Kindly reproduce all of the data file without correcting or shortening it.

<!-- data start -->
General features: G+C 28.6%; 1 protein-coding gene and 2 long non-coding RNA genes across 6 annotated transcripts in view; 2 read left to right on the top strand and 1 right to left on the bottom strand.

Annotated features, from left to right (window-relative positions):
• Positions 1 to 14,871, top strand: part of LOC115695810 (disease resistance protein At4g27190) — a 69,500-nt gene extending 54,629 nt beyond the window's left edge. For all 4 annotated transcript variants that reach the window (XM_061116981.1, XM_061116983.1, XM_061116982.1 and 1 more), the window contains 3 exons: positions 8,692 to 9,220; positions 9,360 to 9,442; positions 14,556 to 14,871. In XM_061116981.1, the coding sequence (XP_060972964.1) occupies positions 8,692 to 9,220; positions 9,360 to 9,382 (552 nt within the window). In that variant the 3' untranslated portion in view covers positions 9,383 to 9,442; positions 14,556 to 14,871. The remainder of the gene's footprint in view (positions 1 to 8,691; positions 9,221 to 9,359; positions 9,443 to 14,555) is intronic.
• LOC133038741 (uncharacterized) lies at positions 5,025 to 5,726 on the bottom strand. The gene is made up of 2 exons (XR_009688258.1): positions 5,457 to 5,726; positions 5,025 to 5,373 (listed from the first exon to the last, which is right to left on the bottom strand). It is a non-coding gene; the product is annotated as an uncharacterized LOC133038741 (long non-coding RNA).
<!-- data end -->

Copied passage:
General features: G+C 28.6%; 1 protein-coding gene and 2 long non-coding RNA genes across 6 annotated transcripts in view; 2 read left to right on the top strand and 1 right to left on the bottom strand.

Annotated features, from left to right (window-relative positions):
• Positions 1 to 14,871, top strand: part of LOC115695810 (disease resistance protein At4g27190) — a 69,500-nt gene extending 54,629 nt beyond the window's left edge. For all 4 annotated transcript variants that reach the window (XM_061116981.1, XM_061116983.1, XM_061116982.1 and 1 more), the window contains 3 exons: positions 8,692 to 9,220; positions 9,360 to 9,442; positions 14,556 to 14,871. In XM_061116981.1, the coding sequence (XP_060972964.1) occupies positions 8,692 to 9,220; positions 9,360 to 9,382 (552 nt within the window). In that variant the 3' untranslated portion in view covers positions 9,383 to 9,442; positions 14,556 to 14,871. The remainder of the gene's footprint in view (positions 1 to 8,691; positions 9,221 to 9,359; positions 9,443 to 14,555) is intronic.
• LOC133038741 (uncharacterized) lies at positions 5,025 to 5,726 on the bottom strand. The gene is made up of 2 exons (XR_009688258.1): positions 5,457 to 5,726; positions 5,025 to 5,373 (listed from the first exon to the last, which is right to left on the bottom strand). It is a non-coding gene; the product is annotated as an uncharacterized LOC133038741 (long non-coding RNA).